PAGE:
[Coral-List] Observations of Thermal Bleaching and Irresponsible Development
James M. Cervino
cnidaria at earthlink.net
Sat Oct 22 16:18:36 EDT 2005
Dear Coral Reef Scientists,
Observations of Coral Thermal Bleaching and Disease indices in Guana
Key, Bahamas and a statement opposing any nutrient enriching golf
course surrounding these sensitive reef systems.
This development will fertilize and increase the abundance of macro
algae species within this habitat, thereby threatening this already
thermally stressed coral reef ecosystem. We are surprised that a
team of marine scientists financially supported by the developer
would claim that a golf course and dredge project will not harm the
host tissues along with their symbioants on the surfaces of these
diverse coral reefs 10 meters away from this proposed development
site. There are many publications out there that show how sediment
loading can effect coral physiology (Peters, E. 1984. A survey of
cellular reactions to environmental stress and disease in Caribbean
scleractinian corals. Helgol. Meeresunters. 37: 113-137. I would be
glad to supply these papers to the developers and their scientific
advisors so that they can re-think their unsustainable development
plans. Many marine biologists may not have an understanding of the
sensitive cellular mechanisms and physiology of symbiotic corals.
Therefore, we would be more than glad to provide the advisory board
of Discovery Land and Co. with this literature.
Coral Diversity was high and overall reef health was in good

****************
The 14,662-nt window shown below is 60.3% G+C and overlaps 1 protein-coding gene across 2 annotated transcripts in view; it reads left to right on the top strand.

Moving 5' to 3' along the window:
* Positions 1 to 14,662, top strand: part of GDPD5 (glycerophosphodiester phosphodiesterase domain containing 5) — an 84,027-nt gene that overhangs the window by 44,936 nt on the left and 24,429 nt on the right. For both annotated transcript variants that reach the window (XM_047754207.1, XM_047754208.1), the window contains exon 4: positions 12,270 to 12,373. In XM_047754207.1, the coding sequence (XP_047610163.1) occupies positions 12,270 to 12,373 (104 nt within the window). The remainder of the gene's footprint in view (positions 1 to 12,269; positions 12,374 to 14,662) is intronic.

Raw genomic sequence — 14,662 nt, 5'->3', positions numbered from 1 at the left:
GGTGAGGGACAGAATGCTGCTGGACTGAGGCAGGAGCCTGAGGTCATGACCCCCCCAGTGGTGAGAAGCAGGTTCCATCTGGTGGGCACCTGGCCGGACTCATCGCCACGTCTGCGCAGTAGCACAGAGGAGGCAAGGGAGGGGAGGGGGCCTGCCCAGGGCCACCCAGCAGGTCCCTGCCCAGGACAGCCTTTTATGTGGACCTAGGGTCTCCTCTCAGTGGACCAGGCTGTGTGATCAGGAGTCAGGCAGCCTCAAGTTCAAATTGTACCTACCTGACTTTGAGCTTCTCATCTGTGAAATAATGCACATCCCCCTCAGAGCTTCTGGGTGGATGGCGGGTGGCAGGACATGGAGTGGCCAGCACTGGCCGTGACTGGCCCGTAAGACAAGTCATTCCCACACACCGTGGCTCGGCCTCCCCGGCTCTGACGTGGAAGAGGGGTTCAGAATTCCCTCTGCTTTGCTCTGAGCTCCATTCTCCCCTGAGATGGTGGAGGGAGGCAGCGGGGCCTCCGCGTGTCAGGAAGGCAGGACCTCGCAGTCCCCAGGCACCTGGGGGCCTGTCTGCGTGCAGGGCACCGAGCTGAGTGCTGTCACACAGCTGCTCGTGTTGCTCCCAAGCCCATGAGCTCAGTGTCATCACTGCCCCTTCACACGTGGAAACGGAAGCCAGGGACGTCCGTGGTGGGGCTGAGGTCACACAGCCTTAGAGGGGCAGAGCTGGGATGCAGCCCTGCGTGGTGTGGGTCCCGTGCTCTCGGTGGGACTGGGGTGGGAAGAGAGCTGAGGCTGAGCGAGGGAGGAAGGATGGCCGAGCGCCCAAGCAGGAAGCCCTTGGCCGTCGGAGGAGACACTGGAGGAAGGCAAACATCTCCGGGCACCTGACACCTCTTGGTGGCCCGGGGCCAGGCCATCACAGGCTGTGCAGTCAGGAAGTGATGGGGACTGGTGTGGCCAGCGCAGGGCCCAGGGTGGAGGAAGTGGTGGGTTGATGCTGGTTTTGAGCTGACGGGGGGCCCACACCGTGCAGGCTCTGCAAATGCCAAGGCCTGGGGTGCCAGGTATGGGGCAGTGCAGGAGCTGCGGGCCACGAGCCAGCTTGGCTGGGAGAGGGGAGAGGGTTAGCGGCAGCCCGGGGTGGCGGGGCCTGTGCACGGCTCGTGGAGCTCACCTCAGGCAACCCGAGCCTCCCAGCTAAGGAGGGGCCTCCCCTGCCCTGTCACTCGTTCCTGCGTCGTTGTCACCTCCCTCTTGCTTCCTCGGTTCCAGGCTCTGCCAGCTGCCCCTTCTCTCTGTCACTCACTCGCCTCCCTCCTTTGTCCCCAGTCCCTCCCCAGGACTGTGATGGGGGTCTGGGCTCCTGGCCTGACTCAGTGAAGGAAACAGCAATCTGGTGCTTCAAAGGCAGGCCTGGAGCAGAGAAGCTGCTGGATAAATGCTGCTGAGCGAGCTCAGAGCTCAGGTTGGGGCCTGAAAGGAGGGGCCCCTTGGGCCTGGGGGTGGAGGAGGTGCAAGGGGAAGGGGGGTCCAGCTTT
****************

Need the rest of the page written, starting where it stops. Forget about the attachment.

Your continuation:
condition before this recent thermal expulsion event. Temperatures
were 84.5F at 60-70 feet. 86F at surface.
North Side of the Island (furthest tip) adjacent to the proposed
development project and golf course. Thermal Coral Reef Bleaching was
in critical stages of expulsion of symbiotic algae of the following
Method: 90 meter horizontal transect (1m/sq) at12 meters depth
1001individual counts of Montastraea sp. (not M. cavernosa) revealed
959 in critical stages of bleaching of the 1001 counted. This is the
only species that I calculated exact numbers. The below species is
based on approximate estimate:
Gorgonians Plexaurella nutans, Eunicea calculata 25-30% critical
bleaching. Pseudopterogorgia sp. were unaffected.
One indices of YBD, however, it is important to note that the YB
disease signs may be difficult to calculate due to the bleached
tissue appearance. However, the one case was evident.
Acropora palmata on surface approximately 1-2 meters. All older
colonies were dead (local reports claim WBD and storm damage).
However, new recruits were evident with not White Pox or WBD lesions.
Colonies of A cervicornis were not evident, only dead rubble was seen.
Montastraea cavernosa showed signs of brown spots lesions. On 25% of
the colonies observed at all North and South dive locations.
50% Porites sp. were in critical stages of thermal bleaching which
was surprising due this species ability to withstand high thermal
Siderastrea siderea all showed signs of minor or early stages of DSD
or past tissue necrosis with exposed skeleton.
Stephanocoenia mechelinii were not seen bleaching. However, necrotic